Then you go home and you’re left with the wrong parts of yourself. You see deficits that start to gnaw at your confidence and make you think you’re not enough– “I’m weak. I’m fat. I’m selfish. I’m stupid.” We tell ourselves constantly we’re beneath our own standards. These character flaws are our downfalls. They cannot be tolerated. We have to beat them into submission, discipline ourselves to hide them.
The standards and the distractions change and fade. And eventually we’re left with all of these “inadequacies”– The parts of ourselves that don’t fit. The parts that are too lazy, needy, inadequate, untrained. We’re left with run-down, misshapen vehicles that doesn’t seem to drive well on the roads where we drove before. And we have to find ways to make the vehicles work, to fuel them, and use them for what they are.
This post is about to get sad, and serious, and honest. I’ve recently accepted new truths about myself, and I want to be open about them. I want to be brave. I am brave, and talking about problems out loud helps us fear them less and move past them further. Soon, I’m going to tell you I’m still sick. I’m sicker than I was before. I’m also going to tell you I have an eating disorder. You read that correctly. I also have a cat. Either of those things could mean everything and nothing about me, depending on how you want to judge me.
When I came into the trauma of chronic illness, my imperfection became me. It felt like I had lost everything I liked about myself. The real me had disappeared, and I was left with an unusable shell. I disappeared. I stopped writing. I had nothing of value to say. I had no right to speak to the world. I was a “sick girl,” debilitated, unimportant, expendable.
I couldn’t overwork myself anymore. I wasn’t going to school, or headed to a noble profession. Illness was taking a toll on my body, and I wasn’t attractive enough anymore. I was too weak to decide how productive to be, or maintain an energetic and spunky personality all the time. I couldn’t earn my place in the world anymore, and I didn’t fit in the pretty box I was supposed to fit in, so I was nothing.
I thought the way to overcome the illness was to hide the undesirable qualities until I had enough strength to be the right person again. I would train my sick body to be strong again. I would use self-control and knowledge to discipline my body into healing. I would eat the right things, use the right supplements, change my lifestyle, study the necessary information. Then, I would be better. I would beat the illness. I would tease and train the lazy, useless body into something acceptable. Anyone who’s been through abuse or other trauma knows this thinking well. We blame ourselves and think we can make the terrible things smaller by over-controlling unrelated aspects of our lives.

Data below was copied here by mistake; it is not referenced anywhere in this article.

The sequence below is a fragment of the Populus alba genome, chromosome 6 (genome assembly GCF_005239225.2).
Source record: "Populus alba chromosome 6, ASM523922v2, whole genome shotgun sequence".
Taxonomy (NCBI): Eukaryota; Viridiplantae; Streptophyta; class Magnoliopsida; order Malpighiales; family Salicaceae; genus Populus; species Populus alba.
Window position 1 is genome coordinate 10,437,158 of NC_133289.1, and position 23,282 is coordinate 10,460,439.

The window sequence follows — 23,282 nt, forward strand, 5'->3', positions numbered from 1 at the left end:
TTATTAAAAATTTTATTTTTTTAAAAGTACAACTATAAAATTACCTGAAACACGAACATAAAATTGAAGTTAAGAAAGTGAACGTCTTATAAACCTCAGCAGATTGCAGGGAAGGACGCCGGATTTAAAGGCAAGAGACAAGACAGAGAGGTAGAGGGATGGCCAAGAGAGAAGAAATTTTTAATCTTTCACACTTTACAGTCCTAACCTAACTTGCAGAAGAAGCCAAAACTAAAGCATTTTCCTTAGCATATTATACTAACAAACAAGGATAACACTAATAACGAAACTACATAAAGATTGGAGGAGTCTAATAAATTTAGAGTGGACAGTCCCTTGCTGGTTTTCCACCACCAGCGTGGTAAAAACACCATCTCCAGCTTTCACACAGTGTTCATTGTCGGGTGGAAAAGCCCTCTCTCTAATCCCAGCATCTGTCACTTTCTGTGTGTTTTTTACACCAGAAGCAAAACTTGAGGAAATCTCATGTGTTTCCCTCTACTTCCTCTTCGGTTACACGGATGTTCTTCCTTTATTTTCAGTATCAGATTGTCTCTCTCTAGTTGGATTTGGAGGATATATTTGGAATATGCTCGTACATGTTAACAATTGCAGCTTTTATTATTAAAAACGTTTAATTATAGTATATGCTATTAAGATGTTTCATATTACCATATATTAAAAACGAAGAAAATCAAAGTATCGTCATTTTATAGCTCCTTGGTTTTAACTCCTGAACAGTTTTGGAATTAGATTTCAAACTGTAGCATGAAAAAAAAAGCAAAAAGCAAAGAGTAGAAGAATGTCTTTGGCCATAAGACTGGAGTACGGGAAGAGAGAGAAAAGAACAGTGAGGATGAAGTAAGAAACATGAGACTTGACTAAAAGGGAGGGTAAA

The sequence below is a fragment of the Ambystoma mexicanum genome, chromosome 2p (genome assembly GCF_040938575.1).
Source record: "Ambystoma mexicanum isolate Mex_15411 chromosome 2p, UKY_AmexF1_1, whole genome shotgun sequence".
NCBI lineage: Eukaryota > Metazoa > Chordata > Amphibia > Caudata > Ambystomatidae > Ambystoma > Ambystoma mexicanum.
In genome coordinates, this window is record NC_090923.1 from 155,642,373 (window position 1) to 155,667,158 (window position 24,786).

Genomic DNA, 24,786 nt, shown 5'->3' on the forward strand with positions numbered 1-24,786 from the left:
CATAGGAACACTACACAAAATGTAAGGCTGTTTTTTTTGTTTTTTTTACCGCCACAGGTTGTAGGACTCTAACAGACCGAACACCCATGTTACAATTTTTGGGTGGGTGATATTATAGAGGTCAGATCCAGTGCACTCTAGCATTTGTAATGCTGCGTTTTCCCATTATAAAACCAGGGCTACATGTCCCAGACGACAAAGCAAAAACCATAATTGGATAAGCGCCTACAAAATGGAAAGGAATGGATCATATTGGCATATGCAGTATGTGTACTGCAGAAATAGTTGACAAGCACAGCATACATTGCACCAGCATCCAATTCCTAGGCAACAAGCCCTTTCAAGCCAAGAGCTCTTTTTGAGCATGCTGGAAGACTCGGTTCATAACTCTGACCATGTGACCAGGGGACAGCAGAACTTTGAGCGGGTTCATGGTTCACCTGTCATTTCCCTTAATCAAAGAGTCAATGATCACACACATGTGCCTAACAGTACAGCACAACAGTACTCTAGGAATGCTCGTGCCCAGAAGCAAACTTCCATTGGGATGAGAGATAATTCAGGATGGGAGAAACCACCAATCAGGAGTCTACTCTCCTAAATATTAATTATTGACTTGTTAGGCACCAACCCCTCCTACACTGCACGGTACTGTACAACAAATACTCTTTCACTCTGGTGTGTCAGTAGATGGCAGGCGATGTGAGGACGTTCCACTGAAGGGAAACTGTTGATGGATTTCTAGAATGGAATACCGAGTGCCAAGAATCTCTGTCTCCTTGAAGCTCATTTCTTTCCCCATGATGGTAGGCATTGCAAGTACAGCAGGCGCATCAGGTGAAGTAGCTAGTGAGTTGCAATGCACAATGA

Stop. There is nothing to overcome. You are not your trauma, or your flaws. I was never my illness. I was Summer, with an illness on the side. I was always a whole person. Without school, without my activity level, without my after-school jobs and volunteer work. And the sick Summer was not deficient. She was not unable. She didn’t need training, or lack discipline or strength. But every time I came home and felt weak and tired, I told myself I had to do something to fix it. I was being the wrong kind of sick person. If I were doing enough therapy, living correctly, acting the way I was supposed to, I would be this sick. Even after I found out that I had very real immune and neurological problems causing the symptoms, I told myself it had to be partly my fault that I wasn’t better off– I wasn’t “recovering.”
What I needed was nourishment. What I needed was acceptance. I needed to make space for myself in a world that always tells us we’re “less than.” I needed to fight the situation, not myself. Denial is not determination. I wasn’t being “stronger” than the illness. I saw doctors and took the drugs they told me to. I exhausted myself doing medical test after medical test. I had twenty vials of blood drawn twice weekly. I obsessively read chronic illness blogs and books and took the supplements they advocated. I did yoga and other “restorative” exercise that was supposed to make me better. But I hated myself and my illness. I must have been doing it all wrong because I was still sick. I still hurt. My muscles still didn’t work the same. I still had dizziness and brain fog.
I am still learning how to love myself. How to accept my life with illness. How to nourish instead of deprive myself. How to say
“I deserve to be here. Screw you pain. Screw you eating disorder. Screw you, self-blame! I’m going to have a life anyway!”
I’m still learning that I have things to contribute, even when I can’t be the picture-perfect girl I wanted to be. And most of all, I’m learning that being less “perfect” than I wanted to be may be even more of a gift.
But I’m back. I’m making space for myself. Just as we all should. I’m done lying to myself. I’m done hiding. I’m done accepting anything less than a full life, with bumpy edges and rocky roads. I’m done coming home and crying every night because my body didn’t work the way I wanted it to that day. Instead, I’ll make it a goal to throw a well-deserved (but succinct) fit, do some yoga, pour a glass of wine, and move on. I’ll stop being scared of everything I put in my body, and I’ll enjoy my morning coffee. I’ll eat more cupcakes. Because all the kale in the Northern Hemisphere hasn’t healed me yet. I’ll go for a walk when I want to, instead of when I feel like I “should.” And if I don’t do my “therapy” everyday, I won’t beat myself up about it. I’ll spend more time with my family. I’ll be more honest with my friends. Because I’ve wasted too much time being the “right kind” of sick person. I’ve wasted too much time hating myself for being a strong, able fighter. I’m done spending every minute fighting things I can’t control, and missing the things I should be celebrating.